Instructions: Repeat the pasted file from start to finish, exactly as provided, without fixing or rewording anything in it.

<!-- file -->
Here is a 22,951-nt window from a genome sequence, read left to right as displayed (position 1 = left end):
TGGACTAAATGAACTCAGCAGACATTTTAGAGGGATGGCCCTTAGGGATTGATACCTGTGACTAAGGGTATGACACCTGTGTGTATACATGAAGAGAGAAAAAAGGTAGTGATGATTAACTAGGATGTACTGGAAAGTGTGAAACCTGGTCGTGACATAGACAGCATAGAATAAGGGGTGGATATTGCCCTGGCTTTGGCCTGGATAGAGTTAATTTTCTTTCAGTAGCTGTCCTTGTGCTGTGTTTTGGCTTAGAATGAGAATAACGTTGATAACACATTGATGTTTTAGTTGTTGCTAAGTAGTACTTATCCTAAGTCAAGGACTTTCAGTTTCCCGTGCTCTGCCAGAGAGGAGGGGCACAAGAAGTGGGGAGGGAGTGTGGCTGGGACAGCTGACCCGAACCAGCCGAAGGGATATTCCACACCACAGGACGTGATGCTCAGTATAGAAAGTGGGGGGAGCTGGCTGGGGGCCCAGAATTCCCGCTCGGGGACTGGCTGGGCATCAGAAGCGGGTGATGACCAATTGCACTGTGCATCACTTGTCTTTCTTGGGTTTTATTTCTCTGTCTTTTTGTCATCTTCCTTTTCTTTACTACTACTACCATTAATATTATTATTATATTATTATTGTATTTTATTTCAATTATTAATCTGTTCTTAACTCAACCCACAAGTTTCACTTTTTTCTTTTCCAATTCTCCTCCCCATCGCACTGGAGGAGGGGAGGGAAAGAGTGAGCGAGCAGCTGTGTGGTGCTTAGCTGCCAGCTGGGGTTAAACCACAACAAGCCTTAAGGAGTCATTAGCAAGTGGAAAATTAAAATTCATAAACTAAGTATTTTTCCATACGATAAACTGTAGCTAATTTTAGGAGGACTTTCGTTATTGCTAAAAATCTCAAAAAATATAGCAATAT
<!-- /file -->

Here is a 22,951-nt window from a genome sequence, read left to right as displayed (position 1 = left end):
TGGACTAAATGAACTCAGCAGACATTTTAGAGGGATGGCCCTTAGGGATTGATACCTGTGACTAAGGGTATGACACCTGTGTGTATACATGAAGAGAGAAAAAAGGTAGTGATGATTAACTAGGATGTACTGGAAAGTGTGAAACCTGGTCGTGACATAGACAGCATAGAATAAGGGGTGGATATTGCCCTGGCTTTGGCCTGGATAGAGTTAATTTTCTTTCAGTAGCTGTCCTTGTGCTGTGTTTTGGCTTAGAATGAGAATAACGTTGATAACACATTGATGTTTTAGTTGTTGCTAAGTAGTACTTATCCTAAGTCAAGGACTTTCAGTTTCCCGTGCTCTGCCAGAGAGGAGGGGCACAAGAAGTGGGGAGGGAGTGTGGCTGGGACAGCTGACCCGAACCAGCCGAAGGGATATTCCACACCACAGGACGTGATGCTCAGTATAGAAAGTGGGGGGAGCTGGCTGGGGGCCCAGAATTCCCGCTCGGGGACTGGCTGGGCATCAGAAGCGGGTGATGACCAATTGCACTGTGCATCACTTGTCTTTCTTGGGTTTTATTTCTCTGTCTTTTTGTCATCTTCCTTTTCTTTACTACTACTACCATTAATATTATTATTATATTATTATTGTATTTTATTTCAATTATTAATCTGTTCTTAACTCAACCCACAAGTTTCACTTTTTTCTTTTCCAATTCTCCTCCCCATCGCACTGGAGGAGGGGAGGGAAAGAGTGAGCGAGCAGCTGTGTGGTGCTTAGCTGCCAGCTGGGGTTAAACCACAACAAGCCTTAAGGAGTCATTAGCAAGTGGAAAATTAAAATTCATAAACTAAGTATTTTTCCATACGATAAACTGTAGCTAATTTTAGGAGGACTTTCGTTATTGCTAAAAATCTCAAAAAATATAGCAATAT